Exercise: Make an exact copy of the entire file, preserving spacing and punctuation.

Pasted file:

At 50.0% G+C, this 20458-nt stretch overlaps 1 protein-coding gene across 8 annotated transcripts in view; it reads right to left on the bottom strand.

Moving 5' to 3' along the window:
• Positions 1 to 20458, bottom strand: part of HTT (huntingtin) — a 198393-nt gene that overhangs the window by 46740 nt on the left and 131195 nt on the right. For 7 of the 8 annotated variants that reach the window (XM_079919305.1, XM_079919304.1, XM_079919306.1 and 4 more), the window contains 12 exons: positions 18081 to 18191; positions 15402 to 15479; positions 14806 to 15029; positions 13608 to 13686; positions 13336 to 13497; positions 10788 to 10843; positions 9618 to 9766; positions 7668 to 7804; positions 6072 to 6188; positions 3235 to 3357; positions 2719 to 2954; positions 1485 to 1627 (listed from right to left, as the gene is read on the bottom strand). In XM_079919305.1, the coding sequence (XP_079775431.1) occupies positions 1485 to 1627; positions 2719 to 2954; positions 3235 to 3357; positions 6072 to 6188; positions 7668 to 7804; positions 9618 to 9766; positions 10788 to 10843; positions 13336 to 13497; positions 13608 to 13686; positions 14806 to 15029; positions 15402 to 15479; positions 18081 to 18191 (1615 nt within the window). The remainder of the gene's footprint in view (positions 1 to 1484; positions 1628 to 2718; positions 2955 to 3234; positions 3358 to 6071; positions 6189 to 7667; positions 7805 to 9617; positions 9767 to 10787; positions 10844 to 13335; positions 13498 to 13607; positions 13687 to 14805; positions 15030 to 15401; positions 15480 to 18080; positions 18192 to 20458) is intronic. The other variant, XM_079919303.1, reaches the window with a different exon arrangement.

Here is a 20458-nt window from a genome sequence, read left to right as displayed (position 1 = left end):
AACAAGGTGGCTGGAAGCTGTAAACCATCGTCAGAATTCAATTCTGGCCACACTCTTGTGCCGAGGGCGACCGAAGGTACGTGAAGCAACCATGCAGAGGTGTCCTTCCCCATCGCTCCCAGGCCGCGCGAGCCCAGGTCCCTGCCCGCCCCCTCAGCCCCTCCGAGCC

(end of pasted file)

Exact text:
At 50.0% G+C, this 20458-nt stretch overlaps 1 protein-coding gene across 8 annotated transcripts in view; it reads right to left on the bottom strand.

Moving 5' to 3' along the window:
• Positions 1 to 20458, bottom strand: part of HTT (huntingtin) — a 198393-nt gene that overhangs the window by 46740 nt on the left and 131195 nt on the right. For 7 of the 8 annotated variants that reach the window (XM_079919305.1, XM_079919304.1, XM_079919306.1 and 4 more), the window contains 12 exons: positions 18081 to 18191; positions 15402 to 15479; positions 14806 to 15029; positions 13608 to 13686; positions 13336 to 13497; positions 10788 to 10843; positions 9618 to 9766; positions 7668 to 7804; positions 6072 to 6188; positions 3235 to 3357; positions 2719 to 2954; positions 1485 to 1627 (listed from right to left, as the gene is read on the bottom strand). In XM_079919305.1, the coding sequence (XP_079775431.1) occupies positions 1485 to 1627; positions 2719 to 2954; positions 3235 to 3357; positions 6072 to 6188; positions 7668 to 7804; positions 9618 to 9766; positions 10788 to 10843; positions 13336 to 13497; positions 13608 to 13686; positions 14806 to 15029; positions 15402 to 15479; positions 18081 to 18191 (1615 nt within the window). The remainder of the gene's footprint in view (positions 1 to 1484; positions 1628 to 2718; positions 2955 to 3234; positions 3358 to 6071; positions 6189 to 7667; positions 7805 to 9617; positions 9767 to 10787; positions 10844 to 13335; positions 13498 to 13607; positions 13687 to 14805; positions 15030 to 15401; positions 15480 to 18080; positions 18192 to 20458) is intronic. The other variant, XM_079919303.1, reaches the window with a different exon arrangement.

Here is a 20458-nt window from a genome sequence, read left to right as displayed (position 1 = left end):
AACAAGGTGGCTGGAAGCTGTAAACCATCGTCAGAATTCAATTCTGGCCACACTCTTGTGCCGAGGGCGACCGAAGGTACGTGAAGCAACCATGCAGAGGTGTCCTTCCCCATCGCTCCCAGGCCGCGCGAGCCCAGGTCCCTGCCCGCCCCCTCAGCCCCTCCGAGCC